L.A. hits $1-billion earthquake milestone: 8,000 buildings retrofitted in record amount
It was the biggest seismic retrofit project in the Los Angeles area in a generation. And it was part of the city’s commitment to its future by providing incentives for businesses and individuals to invest in seismic retrofits for critical buildings in the community.
The total estimated cost for the project is $1.25 billion in taxpayer money.
The earthquake is said to have been preceded by a series of powerful and violent earthquakes, including an 8.1 magnitude quake that struck in January 2014, which is believed to be the biggest quake in LA history.
The second shock caused a quake in Santa Monica Bay.
8,000 buildings were retrofit with new buildings and repairs, including thousands of units in downtown LA, in Los Angeles with the largest retrofit of any major city in the nation, and it’s up to $1.25B.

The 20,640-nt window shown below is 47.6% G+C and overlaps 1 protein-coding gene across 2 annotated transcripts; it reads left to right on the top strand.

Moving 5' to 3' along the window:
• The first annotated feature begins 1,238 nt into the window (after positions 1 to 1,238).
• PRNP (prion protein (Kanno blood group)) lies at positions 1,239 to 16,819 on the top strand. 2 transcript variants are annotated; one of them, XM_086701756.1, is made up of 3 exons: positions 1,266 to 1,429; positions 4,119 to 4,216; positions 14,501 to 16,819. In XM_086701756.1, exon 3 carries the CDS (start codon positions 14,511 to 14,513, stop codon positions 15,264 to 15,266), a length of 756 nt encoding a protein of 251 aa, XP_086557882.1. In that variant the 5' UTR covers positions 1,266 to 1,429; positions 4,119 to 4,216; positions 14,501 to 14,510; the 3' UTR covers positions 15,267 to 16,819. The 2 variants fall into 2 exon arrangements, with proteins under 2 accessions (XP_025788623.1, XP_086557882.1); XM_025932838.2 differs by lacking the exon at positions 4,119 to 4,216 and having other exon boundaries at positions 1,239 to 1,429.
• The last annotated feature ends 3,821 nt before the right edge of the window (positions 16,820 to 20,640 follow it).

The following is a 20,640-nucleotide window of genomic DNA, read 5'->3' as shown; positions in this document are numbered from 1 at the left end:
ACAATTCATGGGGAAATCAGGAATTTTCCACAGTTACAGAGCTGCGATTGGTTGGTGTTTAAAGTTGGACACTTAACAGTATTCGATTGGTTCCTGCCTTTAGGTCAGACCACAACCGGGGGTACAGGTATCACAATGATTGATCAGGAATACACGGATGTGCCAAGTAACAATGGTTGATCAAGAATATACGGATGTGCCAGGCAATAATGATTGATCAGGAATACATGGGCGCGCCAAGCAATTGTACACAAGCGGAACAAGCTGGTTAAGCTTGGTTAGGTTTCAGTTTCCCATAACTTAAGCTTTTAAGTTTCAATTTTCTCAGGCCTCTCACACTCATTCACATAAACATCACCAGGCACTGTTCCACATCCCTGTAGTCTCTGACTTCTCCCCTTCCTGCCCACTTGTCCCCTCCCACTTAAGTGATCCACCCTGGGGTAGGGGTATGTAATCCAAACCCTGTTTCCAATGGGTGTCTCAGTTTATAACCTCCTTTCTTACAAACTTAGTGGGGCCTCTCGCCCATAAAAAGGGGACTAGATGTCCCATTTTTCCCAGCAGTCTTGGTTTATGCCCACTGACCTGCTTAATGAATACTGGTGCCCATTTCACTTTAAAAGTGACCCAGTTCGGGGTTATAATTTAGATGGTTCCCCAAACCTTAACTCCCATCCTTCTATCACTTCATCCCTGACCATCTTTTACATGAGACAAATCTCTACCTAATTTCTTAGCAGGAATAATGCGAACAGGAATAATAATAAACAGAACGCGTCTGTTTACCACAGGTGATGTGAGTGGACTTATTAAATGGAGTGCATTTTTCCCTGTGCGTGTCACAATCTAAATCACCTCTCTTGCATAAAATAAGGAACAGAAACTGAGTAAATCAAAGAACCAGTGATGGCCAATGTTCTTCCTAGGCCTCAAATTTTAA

“The biggest thing we want to do with this is make sure the city of Los Angeles has a future,” Mayor Eric Garcetti said in a news conference after the earthquake struck.
“The biggest thing, we’re really focused on the future of Los Angeles,” said L.A. County Supervisor Mark Ridley-Thomas. “We just have to be smart about the present.”
New building standards for buildings in the seismic retrofit will be issued this week.
Here’s more on seismic retrofits and other recent projects around LA.
News: The City of Los Angeles is spending $3.5 million to retrofit the historic Mission District area of downtown Los Angeles, with much more planned.
What is the Mission District: The Mission District is the oldest district in Downtown Los Angeles. It used to be a working-class neighborhood, home to artists, shopkeeper and workers, and served as an entry point to the city. The district includes one block to the north of downtown L.A., from 5th Street to 7th Street between 1st and 2nd Streets. The